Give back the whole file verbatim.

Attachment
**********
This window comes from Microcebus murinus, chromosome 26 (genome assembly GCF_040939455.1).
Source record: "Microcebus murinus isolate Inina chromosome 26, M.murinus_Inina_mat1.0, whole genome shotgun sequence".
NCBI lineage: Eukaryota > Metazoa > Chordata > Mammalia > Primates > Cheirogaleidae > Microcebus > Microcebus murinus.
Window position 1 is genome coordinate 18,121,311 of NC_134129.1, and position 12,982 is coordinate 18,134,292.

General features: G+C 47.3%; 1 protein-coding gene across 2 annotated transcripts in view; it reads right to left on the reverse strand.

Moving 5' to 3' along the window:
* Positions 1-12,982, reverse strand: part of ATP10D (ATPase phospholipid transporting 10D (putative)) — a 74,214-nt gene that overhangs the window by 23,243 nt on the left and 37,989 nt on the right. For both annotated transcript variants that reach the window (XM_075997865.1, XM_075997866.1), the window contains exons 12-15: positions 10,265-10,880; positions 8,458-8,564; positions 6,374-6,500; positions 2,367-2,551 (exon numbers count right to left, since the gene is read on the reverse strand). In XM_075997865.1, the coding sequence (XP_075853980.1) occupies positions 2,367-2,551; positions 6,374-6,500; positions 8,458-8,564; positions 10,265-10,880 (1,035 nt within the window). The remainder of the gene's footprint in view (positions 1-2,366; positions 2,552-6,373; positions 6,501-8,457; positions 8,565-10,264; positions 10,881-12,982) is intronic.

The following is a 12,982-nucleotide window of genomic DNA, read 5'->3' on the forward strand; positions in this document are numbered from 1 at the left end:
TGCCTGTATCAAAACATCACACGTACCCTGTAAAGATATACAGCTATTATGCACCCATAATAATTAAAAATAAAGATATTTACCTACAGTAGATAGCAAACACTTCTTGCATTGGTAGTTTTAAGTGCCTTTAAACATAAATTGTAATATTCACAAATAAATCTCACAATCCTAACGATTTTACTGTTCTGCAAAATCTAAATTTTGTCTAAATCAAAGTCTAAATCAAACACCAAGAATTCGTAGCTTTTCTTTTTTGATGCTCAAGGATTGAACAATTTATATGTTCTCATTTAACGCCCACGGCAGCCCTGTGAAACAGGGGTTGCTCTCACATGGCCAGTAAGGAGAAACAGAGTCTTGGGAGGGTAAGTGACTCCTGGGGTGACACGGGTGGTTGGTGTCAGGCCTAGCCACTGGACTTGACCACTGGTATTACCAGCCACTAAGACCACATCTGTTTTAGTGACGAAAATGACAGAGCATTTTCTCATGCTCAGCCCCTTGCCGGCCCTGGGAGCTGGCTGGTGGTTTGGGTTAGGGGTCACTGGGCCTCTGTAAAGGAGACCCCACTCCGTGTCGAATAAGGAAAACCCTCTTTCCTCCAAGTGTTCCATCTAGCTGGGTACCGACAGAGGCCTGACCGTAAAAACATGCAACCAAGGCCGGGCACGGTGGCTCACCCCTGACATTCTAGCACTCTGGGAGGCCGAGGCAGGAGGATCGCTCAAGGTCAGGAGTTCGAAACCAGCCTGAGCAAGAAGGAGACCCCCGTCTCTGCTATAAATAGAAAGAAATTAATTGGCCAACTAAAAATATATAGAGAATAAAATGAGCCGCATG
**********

This window comes from Microcebus murinus, chromosome 26 (genome assembly GCF_040939455.1).
Source record: "Microcebus murinus isolate Inina chromosome 26, M.murinus_Inina_mat1.0, whole genome shotgun sequence".
NCBI lineage: Eukaryota > Metazoa > Chordata > Mammalia > Primates > Cheirogaleidae > Microcebus > Microcebus murinus.
Window position 1 is genome coordinate 18,121,311 of NC_134129.1, and position 12,982 is coordinate 18,134,292.

General features: G+C 47.3%; 1 protein-coding gene across 2 annotated transcripts in view; it reads right to left on the reverse strand.

Moving 5' to 3' along the window:
* Positions 1-12,982, reverse strand: part of ATP10D (ATPase phospholipid transporting 10D (putative)) — a 74,214-nt gene that overhangs the window by 23,243 nt on the left and 37,989 nt on the right. For both annotated transcript variants that reach the window (XM_075997865.1, XM_075997866.1), the window contains exons 12-15: positions 10,265-10,880; positions 8,458-8,564; positions 6,374-6,500; positions 2,367-2,551 (exon numbers count right to left, since the gene is read on the reverse strand). In XM_075997865.1, the coding sequence (XP_075853980.1) occupies positions 2,367-2,551; positions 6,374-6,500; positions 8,458-8,564; positions 10,265-10,880 (1,035 nt within the window). The remainder of the gene's footprint in view (positions 1-2,366; positions 2,552-6,373; positions 6,501-8,457; positions 8,565-10,264; positions 10,881-12,982) is intronic.

The following is a 12,982-nucleotide window of genomic DNA, read 5'->3' on the forward strand; positions in this document are numbered from 1 at the left end:
TGCCTGTATCAAAACATCACACGTACCCTGTAAAGATATACAGCTATTATGCACCCATAATAATTAAAAATAAAGATATTTACCTACAGTAGATAGCAAACACTTCTTGCATTGGTAGTTTTAAGTGCCTTTAAACATAAATTGTAATATTCACAAATAAATCTCACAATCCTAACGATTTTACTGTTCTGCAAAATCTAAATTTTGTCTAAATCAAAGTCTAAATCAAACACCAAGAATTCGTAGCTTTTCTTTTTTGATGCTCAAGGATTGAACAATTTATATGTTCTCATTTAACGCCCACGGCAGCCCTGTGAAACAGGGGTTGCTCTCACATGGCCAGTAAGGAGAAACAGAGTCTTGGGAGGGTAAGTGACTCCTGGGGTGACACGGGTGGTTGGTGTCAGGCCTAGCCACTGGACTTGACCACTGGTATTACCAGCCACTAAGACCACATCTGTTTTAGTGACGAAAATGACAGAGCATTTTCTCATGCTCAGCCCCTTGCCGGCCCTGGGAGCTGGCTGGTGGTTTGGGTTAGGGGTCACTGGGCCTCTGTAAAGGAGACCCCACTCCGTGTCGAATAAGGAAAACCCTCTTTCCTCCAAGTGTTCCATCTAGCTGGGTACCGACAGAGGCCTGACCGTAAAAACATGCAACCAAGGCCGGGCACGGTGGCTCACCCCTGACATTCTAGCACTCTGGGAGGCCGAGGCAGGAGGATCGCTCAAGGTCAGGAGTTCGAAACCAGCCTGAGCAAGAAGGAGACCCCCGTCTCTGCTATAAATAGAAAGAAATTAATTGGCCAACTAAAAATATATAGAGAATAAAATGAGCCGCATG